Gout is a form of inflammatory arthritis that occurs when too much uric acid builds up in your blood. You may feel sudden, intense pain in your big toe, and in severe, chronic cases, you may have visible lumps around your joints.

Doctors know that your diet has a lot to do with your risk for gout. Avoiding gout-causing foods that are high in purines can help reduce flare-ups of this condition.

If you’re in the habit of eating oatmeal as part of your morning routine, you might wonder if it helps or hurts your risks for a gout attack. Keep reading to find out the answer.

Oatmeal is a high-fiber food that’s a good base for adding healthy options like fruits, nuts, and honey. However, when it comes to gout, it’s a breakfast food you should limit to a few days a week.

Oatmeal has moderate amounts of purines

Oatmeal has about 50 to 150 milligrams of purines per 100 grams of the food. This puts oatmeal right in the middle of the range of milligrams for purine-containing foods.

While it’s not as high in purines as organ meats, scallops, or some fish, it’s still high enough to increase your risk of gout when eaten in excess.

Limit servings to 2 times per week

The University of Pittsburgh Medical Center recommends limiting your servings of oatmeal to 2 times per week if you have gout or are at higher risk for gout due to a family history of the condition.

However, don’t eliminate oatmeal altogether, as it has other health benefits. Its fiber content helps to promote feelings of fullness and regular bowel movements. According to the Mayo Clinic, it may even reduce risks for high blood pressure.

Gout occurs when excess uric acid crystals form in the body. An estimated 4 percent of American adults have gout, according to the Arthritis Foundation.

Diet can increase a person’s risk for gout because some foods contain purines. These are compounds the body breaks down into uric acid, and excess uric acid can lead to gout.

High purine foods can lead to excess uric acid

Certain foods and drinks in a person’s diet can either reduce uric acid or increase it. Some of the most common foods and beverages that increase uric acid are:

  • red meat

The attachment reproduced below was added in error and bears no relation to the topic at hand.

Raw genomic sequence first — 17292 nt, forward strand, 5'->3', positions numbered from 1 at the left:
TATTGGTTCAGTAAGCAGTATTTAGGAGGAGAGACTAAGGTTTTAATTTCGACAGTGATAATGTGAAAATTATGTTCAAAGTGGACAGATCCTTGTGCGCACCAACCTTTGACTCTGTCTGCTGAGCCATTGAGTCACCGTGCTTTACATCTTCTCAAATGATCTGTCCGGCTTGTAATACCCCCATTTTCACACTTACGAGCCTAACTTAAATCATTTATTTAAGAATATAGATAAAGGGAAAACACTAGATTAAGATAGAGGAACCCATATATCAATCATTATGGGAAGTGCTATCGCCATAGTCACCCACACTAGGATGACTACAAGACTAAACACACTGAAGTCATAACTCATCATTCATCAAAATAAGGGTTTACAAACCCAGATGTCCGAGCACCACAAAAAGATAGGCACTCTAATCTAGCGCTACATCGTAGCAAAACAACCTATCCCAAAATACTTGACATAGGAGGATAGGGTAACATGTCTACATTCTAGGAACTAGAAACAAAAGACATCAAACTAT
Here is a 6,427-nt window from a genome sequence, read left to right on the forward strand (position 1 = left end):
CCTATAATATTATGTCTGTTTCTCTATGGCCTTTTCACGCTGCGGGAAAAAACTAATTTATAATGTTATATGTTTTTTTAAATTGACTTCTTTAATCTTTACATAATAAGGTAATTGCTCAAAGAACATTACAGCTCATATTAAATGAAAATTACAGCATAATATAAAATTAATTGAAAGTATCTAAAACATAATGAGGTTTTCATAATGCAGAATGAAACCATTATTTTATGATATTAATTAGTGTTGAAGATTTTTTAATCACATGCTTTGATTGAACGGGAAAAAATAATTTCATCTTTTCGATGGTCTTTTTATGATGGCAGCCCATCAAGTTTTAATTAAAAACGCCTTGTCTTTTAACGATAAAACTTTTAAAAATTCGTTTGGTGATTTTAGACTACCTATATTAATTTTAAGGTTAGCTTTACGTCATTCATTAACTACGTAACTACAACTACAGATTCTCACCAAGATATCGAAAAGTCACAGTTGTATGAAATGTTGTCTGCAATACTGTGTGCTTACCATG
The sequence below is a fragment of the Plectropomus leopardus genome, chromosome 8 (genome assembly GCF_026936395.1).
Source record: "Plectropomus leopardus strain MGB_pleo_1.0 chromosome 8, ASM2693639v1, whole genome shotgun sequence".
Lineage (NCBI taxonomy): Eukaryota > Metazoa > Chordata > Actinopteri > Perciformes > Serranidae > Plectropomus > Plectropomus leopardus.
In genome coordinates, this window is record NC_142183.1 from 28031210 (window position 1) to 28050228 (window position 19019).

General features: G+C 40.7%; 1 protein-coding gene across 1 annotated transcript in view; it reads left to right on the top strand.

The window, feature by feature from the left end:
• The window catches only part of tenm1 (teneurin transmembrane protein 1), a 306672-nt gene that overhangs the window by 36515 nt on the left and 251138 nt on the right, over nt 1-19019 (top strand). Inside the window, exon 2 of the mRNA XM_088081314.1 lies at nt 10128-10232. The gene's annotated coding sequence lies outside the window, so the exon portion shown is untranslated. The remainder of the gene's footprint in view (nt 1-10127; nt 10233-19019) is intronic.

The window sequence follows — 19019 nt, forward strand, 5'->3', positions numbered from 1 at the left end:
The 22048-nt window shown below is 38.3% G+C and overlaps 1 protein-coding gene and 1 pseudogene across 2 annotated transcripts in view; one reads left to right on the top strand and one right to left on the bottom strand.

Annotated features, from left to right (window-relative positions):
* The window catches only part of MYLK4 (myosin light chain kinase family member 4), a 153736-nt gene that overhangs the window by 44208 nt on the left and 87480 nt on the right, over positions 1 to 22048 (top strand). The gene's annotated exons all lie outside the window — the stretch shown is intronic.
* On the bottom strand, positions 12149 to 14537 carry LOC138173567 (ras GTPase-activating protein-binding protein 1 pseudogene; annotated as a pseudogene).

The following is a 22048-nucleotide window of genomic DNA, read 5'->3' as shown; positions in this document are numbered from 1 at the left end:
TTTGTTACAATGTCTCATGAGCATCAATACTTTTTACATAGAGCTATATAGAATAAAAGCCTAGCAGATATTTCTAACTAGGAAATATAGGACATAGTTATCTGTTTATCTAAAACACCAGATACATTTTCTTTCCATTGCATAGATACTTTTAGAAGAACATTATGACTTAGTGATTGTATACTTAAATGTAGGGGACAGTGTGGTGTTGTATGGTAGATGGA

• alcohol
  • soda
  • shellfish

Moderate purine-containing foods can be eaten in moderation

However, there are other foods that are moderate in purines that you may want to cut back on slightly if you have gout.

If you’ve had gout before, you may never have another gout attack again. However, an estimated 60 percent of people who’ve had gout once will have it again.

As a result, your doctor will likely recommend avoiding high-purine foods and limiting medium-purine foods to try and keep gout from returning.

Medications can also reduce uric acid

Diet isn’t the only solution to reducing the likelihood that gout will return. Doctors can also prescribe medications to help reduce the amount of uric acid in the body.

Medications can be used as a preventive measure to decrease production or to increase excretion of uric acid. Commonly used medications are allopurinol (Zyloprim, Lopurin) and probenecid (Benemid, Probalan).

Colchicine (Colcrys, Mitigare) is a medication typically used to decrease the pain during acute gout attacks. It can also be used along with preventive medications to decrease gout attacks.

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Fortunately, most gout-friendly foods are healthy ones that are good for your regular diet. Examples of low-purine foods include:

  • cheese
  • coffee
  • eggs
  • fruits
  • green vegetables
  • low-fat dairy products, such as yogurt or milk
  • nuts
  • peanut butter

If you do eat oatmeal regularly, it’s a good idea to balance it with foods you know are low in purines. This includes a glass of low-fat milk and fruits that can add flavor and nutrients.

Drinking plenty of water on a daily basis can also help to reduce the risks for gout attacks. The extra water can help to flush uric acid from your system.

Some foods are very high in purines and may contribute to high uric acid levels in the body. Examples of these include:

  • alcohol, especially beer and liquor
  • fructose-containing foods and drinks
  • lobster
  • organ meats, such as kidney, liver, foie gras, or sweetbreads
  • scallops
  • small fish, such as anchovies or Thai fish sauce
  • sugar-sweetened soft drinks, such as fruit juices or sodas
  • wild game, such as pheasant, rabbit, or venison

If you do like to eat these foods, you should eat them in very small amounts. They should be the exception in your diet, not the rule.

Purine-rich foods increase your risk for gout attacks

Consuming high-purine foods doesn’t usually take long to cause gout attacks.

According to a 2012 study published in the journal Annals of the Rheumatic Diseases, high purine intake over the course of 2 days increases the risks for recurrent gout attacks by up to 5 times. This is compared to a person who eats a low-purine diet.

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Oatmeal isn’t the best food if you have gout, but it certainly isn’t the worst. If you have a history of gout, consider limiting it to a couple of times a week.

Following a low-purine diet may help you reduce your risk for recurring gout attacks. If you still have gout flare-ups, talk to your doctor about other solutions, such as medications.